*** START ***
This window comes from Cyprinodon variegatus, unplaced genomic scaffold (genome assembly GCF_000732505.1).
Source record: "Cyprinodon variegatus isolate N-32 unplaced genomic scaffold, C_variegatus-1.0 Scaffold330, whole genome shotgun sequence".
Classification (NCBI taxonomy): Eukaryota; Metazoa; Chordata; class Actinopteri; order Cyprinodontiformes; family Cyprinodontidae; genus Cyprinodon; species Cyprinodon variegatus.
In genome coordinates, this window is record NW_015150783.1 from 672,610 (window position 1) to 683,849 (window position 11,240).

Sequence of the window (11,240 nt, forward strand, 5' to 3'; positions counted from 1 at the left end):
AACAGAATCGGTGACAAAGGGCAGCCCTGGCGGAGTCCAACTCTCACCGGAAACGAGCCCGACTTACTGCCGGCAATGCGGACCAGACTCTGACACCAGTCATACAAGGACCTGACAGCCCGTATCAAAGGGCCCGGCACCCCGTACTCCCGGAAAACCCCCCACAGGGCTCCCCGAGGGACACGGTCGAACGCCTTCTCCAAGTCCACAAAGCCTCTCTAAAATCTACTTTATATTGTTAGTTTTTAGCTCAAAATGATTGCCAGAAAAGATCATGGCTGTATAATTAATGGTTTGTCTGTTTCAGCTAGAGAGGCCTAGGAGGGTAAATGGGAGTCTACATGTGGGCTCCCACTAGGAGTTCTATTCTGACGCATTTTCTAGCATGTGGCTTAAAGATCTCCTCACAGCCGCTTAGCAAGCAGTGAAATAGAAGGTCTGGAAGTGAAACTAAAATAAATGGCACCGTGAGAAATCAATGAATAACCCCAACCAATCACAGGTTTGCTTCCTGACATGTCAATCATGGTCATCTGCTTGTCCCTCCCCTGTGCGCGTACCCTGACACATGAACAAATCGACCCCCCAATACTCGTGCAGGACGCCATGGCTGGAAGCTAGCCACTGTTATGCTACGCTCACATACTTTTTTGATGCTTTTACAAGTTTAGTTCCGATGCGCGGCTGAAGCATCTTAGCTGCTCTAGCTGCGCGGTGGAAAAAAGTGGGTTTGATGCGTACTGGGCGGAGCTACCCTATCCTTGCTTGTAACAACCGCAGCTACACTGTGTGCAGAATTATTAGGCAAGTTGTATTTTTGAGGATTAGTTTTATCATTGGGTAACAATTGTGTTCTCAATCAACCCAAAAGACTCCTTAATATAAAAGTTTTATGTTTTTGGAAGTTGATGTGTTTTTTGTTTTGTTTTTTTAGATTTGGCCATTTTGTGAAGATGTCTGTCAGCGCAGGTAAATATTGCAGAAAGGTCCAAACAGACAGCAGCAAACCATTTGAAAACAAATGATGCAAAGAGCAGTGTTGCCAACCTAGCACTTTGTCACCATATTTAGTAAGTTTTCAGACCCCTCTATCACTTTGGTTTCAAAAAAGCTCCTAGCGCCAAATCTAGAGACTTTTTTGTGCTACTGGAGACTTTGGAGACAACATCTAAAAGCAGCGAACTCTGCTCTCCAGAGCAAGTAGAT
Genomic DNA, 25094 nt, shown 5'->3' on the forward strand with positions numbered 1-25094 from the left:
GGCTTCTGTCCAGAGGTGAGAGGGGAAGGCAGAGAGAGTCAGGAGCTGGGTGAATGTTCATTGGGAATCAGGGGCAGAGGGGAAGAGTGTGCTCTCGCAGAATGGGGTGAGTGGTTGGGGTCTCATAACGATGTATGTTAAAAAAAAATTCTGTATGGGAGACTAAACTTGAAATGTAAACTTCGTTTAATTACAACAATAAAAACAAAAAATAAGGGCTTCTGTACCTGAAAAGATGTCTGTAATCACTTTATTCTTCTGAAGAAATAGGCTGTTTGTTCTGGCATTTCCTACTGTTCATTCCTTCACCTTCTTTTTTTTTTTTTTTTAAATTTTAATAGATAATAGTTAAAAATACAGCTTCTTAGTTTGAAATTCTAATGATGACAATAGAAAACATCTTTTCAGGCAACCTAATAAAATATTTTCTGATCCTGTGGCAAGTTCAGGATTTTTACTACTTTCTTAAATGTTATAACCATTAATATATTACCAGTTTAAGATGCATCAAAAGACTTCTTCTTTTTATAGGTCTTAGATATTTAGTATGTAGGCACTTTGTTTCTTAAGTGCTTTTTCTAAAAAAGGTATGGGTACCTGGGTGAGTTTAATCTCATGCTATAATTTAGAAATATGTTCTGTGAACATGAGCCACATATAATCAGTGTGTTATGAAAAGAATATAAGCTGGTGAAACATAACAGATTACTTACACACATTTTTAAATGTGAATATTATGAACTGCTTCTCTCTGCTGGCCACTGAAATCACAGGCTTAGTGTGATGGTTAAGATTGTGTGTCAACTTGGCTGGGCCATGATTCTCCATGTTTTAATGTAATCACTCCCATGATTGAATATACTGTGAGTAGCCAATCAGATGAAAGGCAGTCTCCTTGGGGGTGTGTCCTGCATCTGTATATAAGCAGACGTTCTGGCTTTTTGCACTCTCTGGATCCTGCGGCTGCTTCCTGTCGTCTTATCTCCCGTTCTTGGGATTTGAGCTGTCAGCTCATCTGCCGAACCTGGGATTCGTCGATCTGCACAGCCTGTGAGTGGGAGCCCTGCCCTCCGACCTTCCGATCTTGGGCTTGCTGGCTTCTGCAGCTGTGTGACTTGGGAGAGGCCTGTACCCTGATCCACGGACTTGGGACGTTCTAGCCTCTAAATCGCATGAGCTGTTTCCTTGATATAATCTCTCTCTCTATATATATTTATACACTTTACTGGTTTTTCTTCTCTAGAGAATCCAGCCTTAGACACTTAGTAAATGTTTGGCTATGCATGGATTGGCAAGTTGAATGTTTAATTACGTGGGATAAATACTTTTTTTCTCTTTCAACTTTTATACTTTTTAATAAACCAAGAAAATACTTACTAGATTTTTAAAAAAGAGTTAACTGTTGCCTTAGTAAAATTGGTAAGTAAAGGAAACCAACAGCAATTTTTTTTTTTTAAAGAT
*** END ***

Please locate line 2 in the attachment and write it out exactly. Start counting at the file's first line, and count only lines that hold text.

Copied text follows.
Source record: "Cyprinodon variegatus isolate N-32 unplaced genomic scaffold, C_variegatus-1.0 Scaffold330, whole genome shotgun sequence".